Acid also kills bacteria more effectively at higher temperatures. What Breidt found was that at 50°F, pickled vegetables in jars need to be held for at least 6 days in vinegar at a pH of 3.3 or below to reach the 5 log reduction. But at 77°F, the jars only need to be held for 2 days at the same pH. Pickle products that are classified as “refrigerated style” need to be kept below 50°F. They are governed by a different class of regulations, so time and temperature data was not needed for them.
One thing that surprised Breidt was that certain strains of E. coli are the toughest of the foodborne pathogens for most acidified products. “I thought we would have to be most on the watch for Salmonella survival. But we found that E. coli can survive harsher acid conditions for longer, so we always used E. coli strains in our testing.”
Finally, there were the iconic sliced dill chips for hamburgers, which come in institutional-sized containers. These pickles are fermented rather than pasteurized, mainly because those containers would hold too much heat, and the pickles would “cook” beyond acceptability. However, Breidt found that the fermentation process itself is sufficient to ensure food safety.
Applying the Lab Work
Zink, who has been involved in both the introduction of FDA’s new 5 log reduction requirement and formulating guidance for how to implement it, extolls all the “extra” steps Breidt has taken, saying, “That’s what is so important about what Breidt and this lab do. Both FDA and industry can depend on the objective data, the basic science, and his depth of knowledge and expertise so that both sides understand how to reach the goal of great pickles with great assurance of food safety.
“There are not many instances where we have scientists working that closely with both industry and regulators. It’s a very good model that promotes a level of cooperation that I wish we would see more often,” he adds.
Brian Bursiek, executive vice president of Pickle Packers International, the principal industry association, echoes Zink’s praise for the ARS Food Science Research Unit. “Because the staff in Raleigh are intimately familiar with pickling production processes and FDA requirements and procedures, they can help clarify what changes actually mean and require,” Bursiek says. “They are helpful in educating industry about how to comply. The lab provided science-based solutions when the industry and FDA needed them.”
The respect that the lab’s work engenders also supports FDA in other crucial ways. For example, having Breidt’s precise data on what conditions achieve a 5 log reduction, an FDA inspector at the U.S. border was well armed while checking a large, very expensive shipment of olives coming from Italy. The inspector found the pH of the solution that bathed the olives to be much higher than what Breidt had reported as effectively safe.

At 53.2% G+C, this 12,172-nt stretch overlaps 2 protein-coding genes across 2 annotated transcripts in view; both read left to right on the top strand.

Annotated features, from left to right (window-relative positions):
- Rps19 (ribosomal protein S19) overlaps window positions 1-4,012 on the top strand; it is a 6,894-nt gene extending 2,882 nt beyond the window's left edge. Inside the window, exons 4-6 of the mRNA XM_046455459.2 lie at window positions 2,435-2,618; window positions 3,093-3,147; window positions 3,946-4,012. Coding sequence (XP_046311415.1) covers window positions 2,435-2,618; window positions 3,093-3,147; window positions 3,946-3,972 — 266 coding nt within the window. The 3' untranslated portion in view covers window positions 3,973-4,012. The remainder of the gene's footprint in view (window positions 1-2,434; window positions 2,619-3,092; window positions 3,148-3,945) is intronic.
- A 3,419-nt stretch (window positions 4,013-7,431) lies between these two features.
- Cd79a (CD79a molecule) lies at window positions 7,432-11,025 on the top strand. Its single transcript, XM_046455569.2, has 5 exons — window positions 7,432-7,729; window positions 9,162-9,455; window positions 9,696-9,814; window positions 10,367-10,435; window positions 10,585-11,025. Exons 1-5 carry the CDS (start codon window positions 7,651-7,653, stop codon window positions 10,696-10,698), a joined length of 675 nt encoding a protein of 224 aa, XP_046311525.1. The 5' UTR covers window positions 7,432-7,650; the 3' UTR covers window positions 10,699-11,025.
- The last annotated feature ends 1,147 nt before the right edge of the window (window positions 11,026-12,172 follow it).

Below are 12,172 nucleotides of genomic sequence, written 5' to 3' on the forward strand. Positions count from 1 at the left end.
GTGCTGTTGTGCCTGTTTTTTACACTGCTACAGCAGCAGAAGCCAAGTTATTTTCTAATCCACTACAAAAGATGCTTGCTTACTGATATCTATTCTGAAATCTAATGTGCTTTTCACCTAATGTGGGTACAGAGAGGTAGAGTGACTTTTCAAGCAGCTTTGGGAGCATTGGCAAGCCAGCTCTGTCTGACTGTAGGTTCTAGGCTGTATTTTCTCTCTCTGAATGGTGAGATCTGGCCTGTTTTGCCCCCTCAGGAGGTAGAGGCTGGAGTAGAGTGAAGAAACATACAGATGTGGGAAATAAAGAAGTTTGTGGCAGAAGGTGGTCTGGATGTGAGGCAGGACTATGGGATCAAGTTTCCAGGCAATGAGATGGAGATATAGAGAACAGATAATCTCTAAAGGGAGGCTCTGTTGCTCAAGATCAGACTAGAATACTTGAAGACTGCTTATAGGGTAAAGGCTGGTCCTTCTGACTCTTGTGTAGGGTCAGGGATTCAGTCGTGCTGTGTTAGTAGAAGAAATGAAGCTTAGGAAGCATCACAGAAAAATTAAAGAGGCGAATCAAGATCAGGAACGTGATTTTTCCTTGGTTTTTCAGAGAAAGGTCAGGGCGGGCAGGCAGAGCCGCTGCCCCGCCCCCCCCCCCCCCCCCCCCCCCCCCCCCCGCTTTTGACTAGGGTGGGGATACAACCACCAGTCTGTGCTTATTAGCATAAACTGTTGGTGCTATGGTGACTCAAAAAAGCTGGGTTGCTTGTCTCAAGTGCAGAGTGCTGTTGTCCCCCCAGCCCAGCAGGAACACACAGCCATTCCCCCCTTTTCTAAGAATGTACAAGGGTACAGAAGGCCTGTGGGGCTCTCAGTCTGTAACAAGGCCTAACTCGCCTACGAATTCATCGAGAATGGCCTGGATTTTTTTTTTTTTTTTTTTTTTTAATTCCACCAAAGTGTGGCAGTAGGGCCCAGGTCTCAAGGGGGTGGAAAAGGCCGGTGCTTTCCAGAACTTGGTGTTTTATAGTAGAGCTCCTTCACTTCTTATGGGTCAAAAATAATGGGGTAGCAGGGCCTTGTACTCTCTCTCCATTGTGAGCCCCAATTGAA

“Given the six-figure value of that shipment, we actually called Fred to double check that the pH was out of the safe range, and then we rejected it for import,” Zink says. “Because of this lab’s work, there was definitive, objective science on which we based our decision. The import company didn’t even go to court to try and fight the FDA ruling in the face of such respected science.”
That wasn’t the first time the ARS Food Science Research Unit’s work has been of specific use to FDA, according to Zink. “Once in a while, when state or FDA inspectors see a pickle production operation for the first time, they are surprised to see large, 10,000-gallon vats open to the sky. They get a little excited and want lids added or suggest that the vats should be made of stainless steel,” he recounts. “I always pull out an old journal paper proving that it is the ultraviolet light from the sun that is the sanitizing agent for those vats of cucumbers, that the sunlight prevents mold growth, so they need to be open to the sky and sun. The author of that paper was John L. Etchells, the first research leader of the ARS lab.”
That work is just part of a long history of contributions from the ARS Food Science Research Unit.
A Lab With History
Etchells, who led the lab from 1937, shortly after it was formally organized, until he retired in 1975, made many contributions to the science of safe and efficient commercial pickling. But perhaps his greatest contribution was developing the first commercial pasteurization process for grocery store shelf-stable pickles. He also improved the fermentation process and reduced spoilage by a significant amount, which helped make pickles less expensive and increased their consumption in the United States. For example, dill pickle slices became a standard accompaniment on hamburgers in restaurants everywhere, and today, they represent 25 percent of the pickle market.
So highly regarded have his processes been for providing food safety that, in the mid-1990s, they got a pickle supplier off the hook for a food recall when a fast-food chain tried to blame the hamburger pickle as a source of staphylococcal enterotoxin, which would have required a large-scale product recall. The ARS lab tested the supplier’s pickle slices for FDA and found that they were indeed clean. Other studies by the lab showed that the positive enterotoxin test was a false positive, caused by natural peroxidase enzymes that formed during the fermentation process. This was accepted as confirmation that the pickles did not contain any enterotoxin.